4. Loyalty Discount Disclosure: The borrower will be eligible for a 0.25 percentage point interest rate reduction on their loan if the borrower or their co-signer (if applicable) has a qualifying account in existence with us at the time the borrower and their co-signer (if applicable) have submitted a completed application authorizing us to review their credit request for the loan. The following are qualifying accounts: any checking account, savings account, money market account, certificate of deposit, automobile loan, home equity loan, home equity line of credit, mortgage, credit card account, or other student loans owned by Citizens Bank, N.A. Please note, our checking and savings account options are only available in the following states: CT, DE, MA, MI, NH, NJ, NY, OH, PA, RI, and VT and some products may have an associated cost. This discount will be reflected in the interest rate disclosed in the Loan Approval Disclosure that will be provided to the borrower once the loan is approved. Limit of one Loyalty Discount per loan and discount will not be applied to prior loans. The Loyalty Discount will remain in effect for the life of the loan. 
  5. Automatic Payment Discount Disclosure: Borrowers will be eligible to receive a 0.25 percentage point interest rate reduction on their student loans owned by Citizens Bank, N.A. during such time as payments are required to be made and our loan servicer is authorized to automatically deduct payments each month from any bank account the borrower designates. Discount is not available when payments are not due, such as during forbearance. If our loan servicer is unable to successfully withdraw the automatic deductions from the designated account three or more times within any 12-month period, the borrower will no longer be eligible for this discount.
  6. Co-signer Release: Borrowers may apply for co-signer release after making 36 consecutive on-time payments of principal and interest. For the purpose of the application for co-signer release, on-time payments are defined as payments received within 15 days of the due date. Interest only payments do not qualify. The borrower must meet certain credit and eligibility guidelines when applying for the co-signer release. Borrowers must complete an application for release and provide income verification documents as part of the review. Borrowers who use deferment or forbearance will need to make 36 consecutive on-time payments after reentering repayment to qualify for release. The borrower applying for co-signer release must be a U.S. citizen or permanent resident. If an application for co-signer release is denied, the borrower may not reapply for co-signer release until at least one year from the date the application for co-signer release was received. Terms and conditions apply. Borrowers whose loans were funded prior to reaching the age of majority may not be eligible for co-signer release. Note: co-signer release is not available on the Student Loan for Parents or Education Refinance Loan for Parents.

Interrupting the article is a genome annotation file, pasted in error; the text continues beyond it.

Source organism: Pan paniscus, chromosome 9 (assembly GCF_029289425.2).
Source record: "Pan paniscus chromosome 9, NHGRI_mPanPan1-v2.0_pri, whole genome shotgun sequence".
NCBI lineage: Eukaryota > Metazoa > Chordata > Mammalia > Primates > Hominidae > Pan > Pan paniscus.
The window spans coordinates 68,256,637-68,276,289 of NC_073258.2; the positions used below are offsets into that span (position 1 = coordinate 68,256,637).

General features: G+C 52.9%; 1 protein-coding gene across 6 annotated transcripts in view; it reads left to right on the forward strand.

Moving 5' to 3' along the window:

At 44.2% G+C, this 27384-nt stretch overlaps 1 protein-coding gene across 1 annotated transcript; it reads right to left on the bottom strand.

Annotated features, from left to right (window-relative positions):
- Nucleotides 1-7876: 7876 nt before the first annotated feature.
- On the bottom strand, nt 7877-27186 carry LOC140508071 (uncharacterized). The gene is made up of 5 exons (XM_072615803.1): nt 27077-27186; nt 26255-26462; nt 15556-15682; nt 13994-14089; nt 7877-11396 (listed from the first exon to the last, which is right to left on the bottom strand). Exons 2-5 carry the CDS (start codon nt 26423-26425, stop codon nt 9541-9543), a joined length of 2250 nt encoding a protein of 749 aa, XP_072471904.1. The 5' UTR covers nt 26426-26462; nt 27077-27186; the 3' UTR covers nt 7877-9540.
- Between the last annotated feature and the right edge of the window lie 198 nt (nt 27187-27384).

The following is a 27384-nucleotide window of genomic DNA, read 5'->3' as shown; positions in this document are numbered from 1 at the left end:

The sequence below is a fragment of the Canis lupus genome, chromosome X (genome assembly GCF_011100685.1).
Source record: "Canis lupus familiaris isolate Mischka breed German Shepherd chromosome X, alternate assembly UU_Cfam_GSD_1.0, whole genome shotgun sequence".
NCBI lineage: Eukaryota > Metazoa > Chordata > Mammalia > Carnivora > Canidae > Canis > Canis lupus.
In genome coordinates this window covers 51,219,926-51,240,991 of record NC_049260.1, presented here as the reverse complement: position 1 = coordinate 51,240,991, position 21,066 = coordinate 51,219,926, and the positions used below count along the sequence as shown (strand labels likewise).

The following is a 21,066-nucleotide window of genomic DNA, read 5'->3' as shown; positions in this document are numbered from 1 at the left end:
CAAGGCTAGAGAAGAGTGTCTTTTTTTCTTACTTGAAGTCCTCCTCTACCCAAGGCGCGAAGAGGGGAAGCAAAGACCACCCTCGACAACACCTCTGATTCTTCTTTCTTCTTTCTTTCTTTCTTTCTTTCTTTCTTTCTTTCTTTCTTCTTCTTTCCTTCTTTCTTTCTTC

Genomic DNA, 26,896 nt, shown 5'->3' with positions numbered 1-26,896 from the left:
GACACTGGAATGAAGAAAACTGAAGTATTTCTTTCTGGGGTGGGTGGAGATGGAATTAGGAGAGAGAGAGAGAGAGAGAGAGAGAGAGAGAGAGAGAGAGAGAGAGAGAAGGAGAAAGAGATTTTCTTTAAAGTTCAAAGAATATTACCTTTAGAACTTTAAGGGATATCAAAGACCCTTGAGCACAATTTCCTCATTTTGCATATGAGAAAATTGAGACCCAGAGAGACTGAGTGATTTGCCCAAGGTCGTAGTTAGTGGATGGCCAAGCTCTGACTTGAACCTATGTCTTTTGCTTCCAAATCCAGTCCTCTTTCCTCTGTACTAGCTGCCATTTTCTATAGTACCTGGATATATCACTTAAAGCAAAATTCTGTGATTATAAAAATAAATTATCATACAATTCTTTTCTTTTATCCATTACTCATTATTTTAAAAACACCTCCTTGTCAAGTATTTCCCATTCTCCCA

7. Citizens Bank Education Refinance Loan and Education Refinance Loan for Parents Eligibility: For the Citizens Bank Education Refinance Loan and Education Refinance Loan for Parents, primary borrowers must be a U.S. citizen, permanent resident or resident alien with a valid U.S. Social Security Number residing in the United States. Resident aliens must apply with a co-signer who is a U.S. citizen or permanent resident. The co-signer (if applicable) must be a U.S. citizen or permanent resident with a valid U.S. Social Security Number residing in the United States. For applicants who have not reached the age of majority in their state of residence, a co-signer will be required and may not be eligible for co-signer release. For the Citizens Bank Education Refinance Loan, applicants may not be currently enrolled in school and applicants with an Associate’s degree, or with no degree, must have made at least 12 qualifying payments after leaving school. Qualifying payments are the most recent on time and consecutive payments of principal and interest on the loans being refinanced. Citizens Bank observes the right to modify or discontinue these benefits at any time. Both Education Refinance Loans and Education Refinance Loan for Parents are subject to credit qualification, completion of a loan application/consumer credit agreement, verification of application information, certification of borrower’s student loan amount(s) and highest degree earned or affordability, as applicable. The minimum student loan refinance amount is $10,000. Some federal student loans include unique benefits that the borrower may not receive with a private student loan, some of which we do not offer with the Education Refinance Loan. Borrowers should carefully review their current benefits, especially if they work in public service, are in the military, are currently on or considering income based repayment options or are concerned about a steady source of future income. For more information about federal student loan benefits and federal loan consolidation, visit http://studentaid.ed.gov/. Resources are available to help the borrower make a decision, including a comparison of federal and private student loan benefits, at https://studentaid.ed.gov/sa/types/loans/federal-vs-private.